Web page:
The State of the Island - the views of 24th August

It is an in between time on the island. The seabirds have finished their breeding cycle and all except a few gulls and shags have headed back out to the sea until next March. There is a pause in the autumn bird migration and the seal breeding season has another month to go before its starts. So it is a time of (relative) peace and quiet. The weather has actually been quite warm bringing out a mass of butterflies especially the small tortoiseshell.

But the rain continues, mainly heavy showers, keeping the island still damper than it normally is at this time of year.  And you can just start to see the turning of the season in the turning of the plants. The thistles are fast going to seed, the leaves of the silverweed are rolling up and turning beautiful autumn colours and the sea campion is finally running out of steam in its mammoth flowering effort.

The is a quite tranquillity about the island which brings the lighthouses to the fore and gives a chance to take a bit of a deep breath and review the past seabird season and look forward to the rest of the field season.

Wednesday, 22 August 2012

The Tale of Puffin Billy

Puffins always generate a huge amount of interest amongst visitors to the island, especially at this time of year when they have virtually all left the island. Kevin, one of the crew of the May Princess, told us of a visitor that came to the island on the May Princess recently and a story he heard from a visitor.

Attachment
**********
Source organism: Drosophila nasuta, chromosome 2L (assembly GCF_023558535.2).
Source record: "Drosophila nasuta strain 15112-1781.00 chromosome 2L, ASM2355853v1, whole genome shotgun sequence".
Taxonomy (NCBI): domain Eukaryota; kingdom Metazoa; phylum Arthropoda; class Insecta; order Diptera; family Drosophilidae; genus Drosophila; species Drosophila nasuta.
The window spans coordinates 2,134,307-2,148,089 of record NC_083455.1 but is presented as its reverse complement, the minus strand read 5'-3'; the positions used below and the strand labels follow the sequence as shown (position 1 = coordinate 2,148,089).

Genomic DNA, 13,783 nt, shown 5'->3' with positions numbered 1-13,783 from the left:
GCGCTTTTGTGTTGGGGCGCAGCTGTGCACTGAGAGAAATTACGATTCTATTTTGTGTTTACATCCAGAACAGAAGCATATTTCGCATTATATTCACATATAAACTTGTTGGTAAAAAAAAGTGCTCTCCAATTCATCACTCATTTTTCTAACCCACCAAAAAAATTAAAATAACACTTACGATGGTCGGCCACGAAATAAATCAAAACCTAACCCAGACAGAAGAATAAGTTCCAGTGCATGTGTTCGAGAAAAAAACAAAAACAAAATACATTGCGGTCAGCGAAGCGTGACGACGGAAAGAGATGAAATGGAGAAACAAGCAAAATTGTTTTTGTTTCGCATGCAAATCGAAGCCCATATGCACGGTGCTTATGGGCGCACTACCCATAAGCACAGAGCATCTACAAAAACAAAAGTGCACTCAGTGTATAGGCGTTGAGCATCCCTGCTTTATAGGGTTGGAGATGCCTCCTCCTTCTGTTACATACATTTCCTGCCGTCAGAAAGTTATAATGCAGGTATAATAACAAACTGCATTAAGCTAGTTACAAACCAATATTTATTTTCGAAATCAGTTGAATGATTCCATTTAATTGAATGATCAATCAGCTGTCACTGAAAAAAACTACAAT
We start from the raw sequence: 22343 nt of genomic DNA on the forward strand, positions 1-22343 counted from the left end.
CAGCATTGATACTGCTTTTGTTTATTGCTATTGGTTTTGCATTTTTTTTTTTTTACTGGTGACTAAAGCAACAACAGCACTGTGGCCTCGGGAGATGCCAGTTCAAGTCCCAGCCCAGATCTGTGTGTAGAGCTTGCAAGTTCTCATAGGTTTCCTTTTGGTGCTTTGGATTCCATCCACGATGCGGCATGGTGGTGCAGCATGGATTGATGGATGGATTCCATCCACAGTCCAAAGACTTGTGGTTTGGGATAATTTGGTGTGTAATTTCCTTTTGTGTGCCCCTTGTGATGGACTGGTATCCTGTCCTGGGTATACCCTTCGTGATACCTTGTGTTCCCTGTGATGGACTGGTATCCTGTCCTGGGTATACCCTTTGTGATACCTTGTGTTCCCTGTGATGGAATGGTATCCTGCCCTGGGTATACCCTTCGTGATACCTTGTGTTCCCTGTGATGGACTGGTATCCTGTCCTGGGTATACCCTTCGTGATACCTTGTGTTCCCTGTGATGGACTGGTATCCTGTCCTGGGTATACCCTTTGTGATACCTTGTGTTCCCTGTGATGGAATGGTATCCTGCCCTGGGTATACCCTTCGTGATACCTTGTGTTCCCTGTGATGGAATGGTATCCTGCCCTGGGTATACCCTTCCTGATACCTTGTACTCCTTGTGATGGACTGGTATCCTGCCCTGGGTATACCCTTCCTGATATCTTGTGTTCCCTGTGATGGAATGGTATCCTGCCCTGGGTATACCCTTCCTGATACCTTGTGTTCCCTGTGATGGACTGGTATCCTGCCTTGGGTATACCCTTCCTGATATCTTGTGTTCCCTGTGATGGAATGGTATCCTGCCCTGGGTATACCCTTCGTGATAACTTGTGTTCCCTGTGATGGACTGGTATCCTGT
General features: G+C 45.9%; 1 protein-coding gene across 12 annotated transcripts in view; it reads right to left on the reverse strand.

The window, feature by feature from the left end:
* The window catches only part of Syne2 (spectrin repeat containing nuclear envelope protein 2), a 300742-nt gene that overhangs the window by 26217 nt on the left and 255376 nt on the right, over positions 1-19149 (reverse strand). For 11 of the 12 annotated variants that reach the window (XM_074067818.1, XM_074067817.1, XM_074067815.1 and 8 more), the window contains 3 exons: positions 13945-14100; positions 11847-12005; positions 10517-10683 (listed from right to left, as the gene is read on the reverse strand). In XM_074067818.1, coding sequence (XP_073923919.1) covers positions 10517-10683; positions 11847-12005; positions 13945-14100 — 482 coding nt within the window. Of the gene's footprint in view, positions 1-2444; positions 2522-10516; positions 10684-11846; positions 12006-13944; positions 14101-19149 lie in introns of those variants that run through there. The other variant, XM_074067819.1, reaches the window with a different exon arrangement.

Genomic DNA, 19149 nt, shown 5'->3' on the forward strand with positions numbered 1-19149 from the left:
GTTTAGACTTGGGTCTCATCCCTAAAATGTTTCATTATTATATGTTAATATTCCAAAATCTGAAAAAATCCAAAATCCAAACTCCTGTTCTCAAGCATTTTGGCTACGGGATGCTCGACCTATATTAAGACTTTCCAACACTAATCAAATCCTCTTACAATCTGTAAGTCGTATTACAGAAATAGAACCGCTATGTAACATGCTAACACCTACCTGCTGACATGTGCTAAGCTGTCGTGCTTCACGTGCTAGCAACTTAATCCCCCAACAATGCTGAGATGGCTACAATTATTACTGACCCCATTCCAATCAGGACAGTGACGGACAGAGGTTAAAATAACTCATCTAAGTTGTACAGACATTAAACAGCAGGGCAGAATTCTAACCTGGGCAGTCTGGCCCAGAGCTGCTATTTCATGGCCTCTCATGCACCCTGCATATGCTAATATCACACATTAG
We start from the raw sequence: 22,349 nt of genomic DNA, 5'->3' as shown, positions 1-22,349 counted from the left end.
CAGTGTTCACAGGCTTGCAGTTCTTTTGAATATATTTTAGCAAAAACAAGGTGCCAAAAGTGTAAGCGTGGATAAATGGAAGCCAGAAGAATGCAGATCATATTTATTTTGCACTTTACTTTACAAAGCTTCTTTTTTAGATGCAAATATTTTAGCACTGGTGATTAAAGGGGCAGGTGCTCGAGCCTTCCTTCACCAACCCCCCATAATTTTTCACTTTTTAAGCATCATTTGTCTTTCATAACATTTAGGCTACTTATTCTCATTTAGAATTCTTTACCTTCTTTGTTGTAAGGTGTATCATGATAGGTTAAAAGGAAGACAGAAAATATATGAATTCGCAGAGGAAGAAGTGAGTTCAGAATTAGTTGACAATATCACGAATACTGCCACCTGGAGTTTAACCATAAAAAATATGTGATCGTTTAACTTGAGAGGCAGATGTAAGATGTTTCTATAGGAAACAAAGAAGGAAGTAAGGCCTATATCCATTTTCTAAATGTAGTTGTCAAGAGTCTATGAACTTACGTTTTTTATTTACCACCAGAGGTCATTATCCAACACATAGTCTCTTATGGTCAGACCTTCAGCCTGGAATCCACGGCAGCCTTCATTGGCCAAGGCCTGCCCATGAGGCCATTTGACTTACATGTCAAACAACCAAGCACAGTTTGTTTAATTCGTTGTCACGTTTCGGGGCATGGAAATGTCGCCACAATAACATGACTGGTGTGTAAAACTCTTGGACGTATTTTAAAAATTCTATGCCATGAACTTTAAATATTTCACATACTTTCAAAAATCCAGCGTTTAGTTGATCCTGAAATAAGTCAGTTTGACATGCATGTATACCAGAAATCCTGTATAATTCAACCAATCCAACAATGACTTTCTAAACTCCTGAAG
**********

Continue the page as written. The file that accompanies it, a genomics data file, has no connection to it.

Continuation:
The Story of Puffin Billy and the final jigsaw piece after 40 years in the waiting
"I wanted to share with you all a short tale which I hope you enjoy.

At this time of year we often make the most of those puffins we do see and last week during the outbound crossing we had a nice close sighting of a pufffling about half way between Anstruther and The May. Our passengers love to see the puffins and as part of my usual commentary I explained that the young puffin was surviving through instinct and without parental assistance. The puffling was a sturdy wee chap busy showing off flapping wings and diving etc.

It wasn't till some hours later and the return journey that a middle aged lady started chatting to me and explained that the commentary had quite unexpectedly placed a happy ending on what as a girl had been a sad event.

It turns out that this lady although living in Yorkshire, was brought up in the East Neuk of Fife and her father was involved with the May during the 70's. At one point during the early 70's she had an orphan or sick puffling (Puffin Billy no less!) to look after and between feeds it was taken daily to the beach at St Andrews to learn to swim! Her memories are that the puffling loved splashing about in the rock pools and quite happily came back to them till one day it just kept going and didn't come back. She always assumed the puffling perished as it had no parents to teach it how to survive and as a girl she had been quite upset at what became of poor Puffin Billy.

This lady was quite delighted to understand now that there is every chance Puffin Billy did fine and even might just be still alive and actively breeding on The Isle of May."